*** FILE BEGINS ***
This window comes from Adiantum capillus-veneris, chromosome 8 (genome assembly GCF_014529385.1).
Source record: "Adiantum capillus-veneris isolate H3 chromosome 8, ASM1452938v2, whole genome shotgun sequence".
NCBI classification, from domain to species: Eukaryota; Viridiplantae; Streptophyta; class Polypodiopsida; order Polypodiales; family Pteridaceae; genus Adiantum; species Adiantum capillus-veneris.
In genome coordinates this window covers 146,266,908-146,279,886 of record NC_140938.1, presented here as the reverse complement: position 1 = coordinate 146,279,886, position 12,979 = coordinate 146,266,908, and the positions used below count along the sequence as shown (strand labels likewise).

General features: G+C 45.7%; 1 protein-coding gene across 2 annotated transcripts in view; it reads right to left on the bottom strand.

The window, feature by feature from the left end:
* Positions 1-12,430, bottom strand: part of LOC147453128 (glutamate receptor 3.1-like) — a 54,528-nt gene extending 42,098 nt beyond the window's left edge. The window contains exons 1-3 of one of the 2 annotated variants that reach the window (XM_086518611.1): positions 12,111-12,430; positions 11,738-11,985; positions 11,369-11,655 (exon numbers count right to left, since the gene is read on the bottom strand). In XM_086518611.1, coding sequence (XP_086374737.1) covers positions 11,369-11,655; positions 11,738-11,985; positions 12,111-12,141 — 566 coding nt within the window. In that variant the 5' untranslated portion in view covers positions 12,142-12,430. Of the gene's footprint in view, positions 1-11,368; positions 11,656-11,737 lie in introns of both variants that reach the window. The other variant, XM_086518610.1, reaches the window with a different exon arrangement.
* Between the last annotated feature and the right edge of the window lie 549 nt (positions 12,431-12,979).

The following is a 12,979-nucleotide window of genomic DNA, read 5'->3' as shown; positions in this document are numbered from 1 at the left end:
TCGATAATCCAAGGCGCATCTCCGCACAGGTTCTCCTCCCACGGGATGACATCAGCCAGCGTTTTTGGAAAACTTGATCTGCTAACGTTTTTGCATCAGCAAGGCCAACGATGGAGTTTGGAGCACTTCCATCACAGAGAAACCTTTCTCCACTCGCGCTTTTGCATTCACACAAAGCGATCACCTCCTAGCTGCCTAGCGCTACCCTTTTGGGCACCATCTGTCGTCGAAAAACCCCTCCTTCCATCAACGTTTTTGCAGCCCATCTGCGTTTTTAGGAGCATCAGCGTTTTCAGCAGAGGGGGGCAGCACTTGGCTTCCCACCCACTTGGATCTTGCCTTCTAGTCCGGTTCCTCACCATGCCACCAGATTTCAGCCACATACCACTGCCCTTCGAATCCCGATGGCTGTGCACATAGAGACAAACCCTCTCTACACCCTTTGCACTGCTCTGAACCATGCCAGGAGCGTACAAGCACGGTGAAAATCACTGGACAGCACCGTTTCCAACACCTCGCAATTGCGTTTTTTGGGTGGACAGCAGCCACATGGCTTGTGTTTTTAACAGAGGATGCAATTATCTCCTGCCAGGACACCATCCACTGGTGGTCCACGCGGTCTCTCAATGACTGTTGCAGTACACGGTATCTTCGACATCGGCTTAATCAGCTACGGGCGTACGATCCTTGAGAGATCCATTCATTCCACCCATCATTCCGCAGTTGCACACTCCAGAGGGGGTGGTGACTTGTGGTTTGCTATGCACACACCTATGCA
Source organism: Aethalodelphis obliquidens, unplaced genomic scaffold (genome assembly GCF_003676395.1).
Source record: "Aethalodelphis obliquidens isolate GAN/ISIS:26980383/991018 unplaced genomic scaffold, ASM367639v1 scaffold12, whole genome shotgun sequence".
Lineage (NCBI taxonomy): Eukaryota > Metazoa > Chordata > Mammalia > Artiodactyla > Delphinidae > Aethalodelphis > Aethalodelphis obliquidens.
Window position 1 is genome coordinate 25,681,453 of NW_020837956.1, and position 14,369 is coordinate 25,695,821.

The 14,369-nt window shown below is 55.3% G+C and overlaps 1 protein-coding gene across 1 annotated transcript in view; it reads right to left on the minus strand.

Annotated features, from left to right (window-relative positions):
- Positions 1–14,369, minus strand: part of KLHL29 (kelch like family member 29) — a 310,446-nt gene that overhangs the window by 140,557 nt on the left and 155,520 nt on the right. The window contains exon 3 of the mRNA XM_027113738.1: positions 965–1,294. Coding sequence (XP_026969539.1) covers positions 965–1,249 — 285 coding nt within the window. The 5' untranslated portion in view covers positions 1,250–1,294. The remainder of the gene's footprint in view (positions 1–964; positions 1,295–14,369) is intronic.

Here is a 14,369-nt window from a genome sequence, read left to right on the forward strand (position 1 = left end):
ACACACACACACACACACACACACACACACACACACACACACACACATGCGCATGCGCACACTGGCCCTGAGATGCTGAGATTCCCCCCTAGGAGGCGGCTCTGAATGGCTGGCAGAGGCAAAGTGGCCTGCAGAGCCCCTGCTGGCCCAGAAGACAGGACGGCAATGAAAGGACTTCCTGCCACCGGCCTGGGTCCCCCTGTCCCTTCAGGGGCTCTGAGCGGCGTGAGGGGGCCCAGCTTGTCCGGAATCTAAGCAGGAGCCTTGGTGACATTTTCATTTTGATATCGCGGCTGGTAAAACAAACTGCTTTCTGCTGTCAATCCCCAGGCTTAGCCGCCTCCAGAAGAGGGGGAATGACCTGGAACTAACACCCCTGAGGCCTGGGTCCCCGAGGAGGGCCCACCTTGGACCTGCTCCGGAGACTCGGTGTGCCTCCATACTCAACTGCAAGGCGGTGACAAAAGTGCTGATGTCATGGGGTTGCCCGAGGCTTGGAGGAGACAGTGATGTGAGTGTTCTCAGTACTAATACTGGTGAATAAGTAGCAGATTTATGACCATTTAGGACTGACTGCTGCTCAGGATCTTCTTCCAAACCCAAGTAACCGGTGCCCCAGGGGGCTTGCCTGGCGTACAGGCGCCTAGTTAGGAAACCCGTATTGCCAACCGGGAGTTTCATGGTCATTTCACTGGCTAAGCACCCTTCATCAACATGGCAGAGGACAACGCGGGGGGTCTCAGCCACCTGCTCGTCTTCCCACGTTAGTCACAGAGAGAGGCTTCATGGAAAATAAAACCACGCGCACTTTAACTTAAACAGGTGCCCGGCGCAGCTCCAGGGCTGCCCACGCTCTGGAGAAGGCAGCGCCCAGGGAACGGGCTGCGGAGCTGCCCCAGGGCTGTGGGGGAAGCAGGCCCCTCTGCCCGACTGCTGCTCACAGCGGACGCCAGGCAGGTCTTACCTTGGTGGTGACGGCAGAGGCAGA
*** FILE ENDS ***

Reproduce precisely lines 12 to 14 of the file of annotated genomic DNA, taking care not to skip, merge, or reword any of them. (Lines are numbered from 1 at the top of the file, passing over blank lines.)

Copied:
Source record: "Aethalodelphis obliquidens isolate GAN/ISIS:26980383/991018 unplaced genomic scaffold, ASM367639v1 scaffold12, whole genome shotgun sequence".
Lineage (NCBI taxonomy): Eukaryota > Metazoa > Chordata > Mammalia > Artiodactyla > Delphinidae > Aethalodelphis > Aethalodelphis obliquidens.
Window position 1 is genome coordinate 25,681,453 of NW_020837956.1, and position 14,369 is coordinate 25,695,821.